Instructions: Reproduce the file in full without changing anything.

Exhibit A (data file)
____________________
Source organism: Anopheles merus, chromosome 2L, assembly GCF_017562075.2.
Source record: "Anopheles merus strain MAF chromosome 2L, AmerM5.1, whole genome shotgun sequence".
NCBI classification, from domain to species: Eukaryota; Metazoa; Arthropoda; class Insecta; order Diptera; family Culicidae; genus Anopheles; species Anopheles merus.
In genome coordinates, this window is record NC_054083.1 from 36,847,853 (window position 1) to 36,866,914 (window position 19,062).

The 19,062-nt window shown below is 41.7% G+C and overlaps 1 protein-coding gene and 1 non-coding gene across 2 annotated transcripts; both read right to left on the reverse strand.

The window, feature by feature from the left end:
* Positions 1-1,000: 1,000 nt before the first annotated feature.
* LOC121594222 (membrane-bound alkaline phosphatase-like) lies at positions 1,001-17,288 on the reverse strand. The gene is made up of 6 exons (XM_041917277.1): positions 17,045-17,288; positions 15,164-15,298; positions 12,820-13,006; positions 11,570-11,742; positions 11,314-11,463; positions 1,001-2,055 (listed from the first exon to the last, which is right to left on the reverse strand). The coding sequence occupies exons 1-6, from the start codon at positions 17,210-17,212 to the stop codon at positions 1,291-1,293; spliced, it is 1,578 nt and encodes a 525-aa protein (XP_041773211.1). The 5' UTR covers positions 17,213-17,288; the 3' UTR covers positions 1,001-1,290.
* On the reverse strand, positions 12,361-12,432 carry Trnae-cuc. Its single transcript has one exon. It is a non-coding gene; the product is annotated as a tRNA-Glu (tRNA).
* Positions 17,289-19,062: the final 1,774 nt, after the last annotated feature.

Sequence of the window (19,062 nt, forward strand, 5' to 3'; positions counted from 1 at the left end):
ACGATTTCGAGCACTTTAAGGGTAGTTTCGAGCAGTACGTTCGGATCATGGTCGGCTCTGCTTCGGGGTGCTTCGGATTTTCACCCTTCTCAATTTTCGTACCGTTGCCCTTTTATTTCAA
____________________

Source organism: Anopheles merus, chromosome 2L, assembly GCF_017562075.2.
Source record: "Anopheles merus strain MAF chromosome 2L, AmerM5.1, whole genome shotgun sequence".
NCBI classification, from domain to species: Eukaryota; Metazoa; Arthropoda; class Insecta; order Diptera; family Culicidae; genus Anopheles; species Anopheles merus.
In genome coordinates, this window is record NC_054083.1 from 36,847,853 (window position 1) to 36,866,914 (window position 19,062).

The 19,062-nt window shown below is 41.7% G+C and overlaps 1 protein-coding gene and 1 non-coding gene across 2 annotated transcripts; both read right to left on the reverse strand.

The window, feature by feature from the left end:
* Positions 1-1,000: 1,000 nt before the first annotated feature.
* LOC121594222 (membrane-bound alkaline phosphatase-like) lies at positions 1,001-17,288 on the reverse strand. The gene is made up of 6 exons (XM_041917277.1): positions 17,045-17,288; positions 15,164-15,298; positions 12,820-13,006; positions 11,570-11,742; positions 11,314-11,463; positions 1,001-2,055 (listed from the first exon to the last, which is right to left on the reverse strand). The coding sequence occupies exons 1-6, from the start codon at positions 17,210-17,212 to the stop codon at positions 1,291-1,293; spliced, it is 1,578 nt and encodes a 525-aa protein (XP_041773211.1). The 5' UTR covers positions 17,213-17,288; the 3' UTR covers positions 1,001-1,290.
* On the reverse strand, positions 12,361-12,432 carry Trnae-cuc. Its single transcript has one exon. It is a non-coding gene; the product is annotated as a tRNA-Glu (tRNA).
* Positions 17,289-19,062: the final 1,774 nt, after the last annotated feature.

Sequence of the window (19,062 nt, forward strand, 5' to 3'; positions counted from 1 at the left end):
ACGATTTCGAGCACTTTAAGGGTAGTTTCGAGCAGTACGTTCGGATCATGGTCGGCTCTGCTTCGGGGTGCTTCGGATTTTCACCCTTCTCAATTTTCGTACCGTTGCCCTTTTATTTCAA